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Calais visit

Date posted: 24 November 2015

A number of Wilsons colleagues set off on Saturday to the refugee camp at Calais known as ‘The Jungle.’ A huge amount of items were generously donated by members of the firm, ranging from thermals to connecting mats, and these were delivered to the camp by the Wilsons representatives. Bulky items like tents and sleeping bags were taken to the Calaid warehouse, a hive of activity where the group spent part of the day organising their distribution. Smaller items, such as hygiene kits and protein packs, were personally handed over to individuals met in the camp. 

 

Jungle Books

 

Conditions were apocalyptic. Howling winds and swirling rain battered the tents of the camp’s residents. A foreboding sense of even worse weather to arrive in the form of winter’s full force was inescapable. Notwithstanding the significant amount of volunteers and donations on the ground, it will be an uphill battle to ward off the cold for many people not predisposed to such conditions. To make matters worse, yet another fire broke out at the camp as night fell on the 21st, destroying many an abode and the only possessions of people already in dire straits. The medical tents, food/water supplies and initiatives like the ‘Jungle Books’ library sustain bodies and spirits but only political solutions can bring an end to the mess. The uncertainty and predicaments suffered by those at the camp are also exacerbated by a real dearth of legal assistance and knowledge. In light of recent events, it seems unlikely that the necessary political will to address the plight of these individuals caught up in the biggest refugee crisis since 1945 is to materialise before matters further deteriorate. The 6000+ present at the camp will not just disappear.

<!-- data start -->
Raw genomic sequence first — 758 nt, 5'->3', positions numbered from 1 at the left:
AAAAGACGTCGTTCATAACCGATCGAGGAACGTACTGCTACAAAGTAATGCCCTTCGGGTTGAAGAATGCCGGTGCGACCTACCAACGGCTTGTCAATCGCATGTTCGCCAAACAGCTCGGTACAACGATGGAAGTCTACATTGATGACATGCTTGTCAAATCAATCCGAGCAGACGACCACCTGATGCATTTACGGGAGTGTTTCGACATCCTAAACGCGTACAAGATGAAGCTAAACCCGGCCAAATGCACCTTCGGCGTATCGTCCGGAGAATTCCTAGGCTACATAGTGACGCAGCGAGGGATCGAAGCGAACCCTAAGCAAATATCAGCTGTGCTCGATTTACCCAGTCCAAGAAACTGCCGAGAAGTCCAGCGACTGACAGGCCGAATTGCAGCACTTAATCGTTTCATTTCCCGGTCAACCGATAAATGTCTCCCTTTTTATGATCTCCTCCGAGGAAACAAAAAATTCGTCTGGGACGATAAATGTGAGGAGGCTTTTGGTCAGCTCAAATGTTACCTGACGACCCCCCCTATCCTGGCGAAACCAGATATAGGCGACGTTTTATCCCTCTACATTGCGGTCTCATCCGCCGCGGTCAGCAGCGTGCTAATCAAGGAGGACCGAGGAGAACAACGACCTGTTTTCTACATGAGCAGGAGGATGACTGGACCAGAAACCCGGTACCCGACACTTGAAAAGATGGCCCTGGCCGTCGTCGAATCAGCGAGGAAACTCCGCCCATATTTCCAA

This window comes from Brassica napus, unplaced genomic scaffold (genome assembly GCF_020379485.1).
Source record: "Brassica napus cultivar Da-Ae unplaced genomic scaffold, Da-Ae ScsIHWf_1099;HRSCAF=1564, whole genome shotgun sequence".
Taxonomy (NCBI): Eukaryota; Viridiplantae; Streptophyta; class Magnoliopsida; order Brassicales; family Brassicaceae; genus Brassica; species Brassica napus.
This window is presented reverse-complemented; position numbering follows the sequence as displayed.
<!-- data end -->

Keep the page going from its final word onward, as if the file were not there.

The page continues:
I love AFG

 

Despite the many grim aspects of the trip, the camaraderie and promise of a return to warm sheltered accommodation felt special. The stoicism evident amongst the camp’s residents was quite something to behold. However, where a brighter future will come from was difficult to discern. Adam and Ruth stayed overnight and returned to the camp on Sunday where they helped to clear up after the fire. Around 200 people were affected by the fire and they spoke to many people who had lost all everything; they did not have any warm clothes or a place to sleep that night.

Fire

 

The lack of necessary equipment such as heavy duty rubber gloves and rubbish bags has meant that residents have been unable to keep the camp clean. During the influx of these items in the wake of the fire on Sunday morning, many people came over and asked for spare pair of gloves to get to work. This gave an opportunity for Adam and Ruth to speak to people about how they had found themselves at the camp. Every single person asked said that they had family in the UK and wanted to join them. There was one Iranian man who had previously worked supplying goods to NATO – his mother and two younger brothers were living in London and he had not seen them in 20 years. Another was a lady whose 2 year old daughter had been born in England, but they had been removed from the country and were now living together in the camp.

 

Pentecostal Church

 

There was a huge amount of debris to clear and it was heartening to see how much progress had been made by the residents and volunteers. However, yet another large fire in the Eritrean quarter of the camp broke out that night. This encapsulated what the residents of the camp and the volunteers are dealing with. Many people are going to great lengths to try and help and some progress is being made, but a lot of the time they are, quite literally, firefighting.

 

Walking through camp 1

 

A big thank you must go to Calaid for their continued efforts and particularly Jack Abbott who assisted with transporting our donations and directing the Wilsons group around the camp.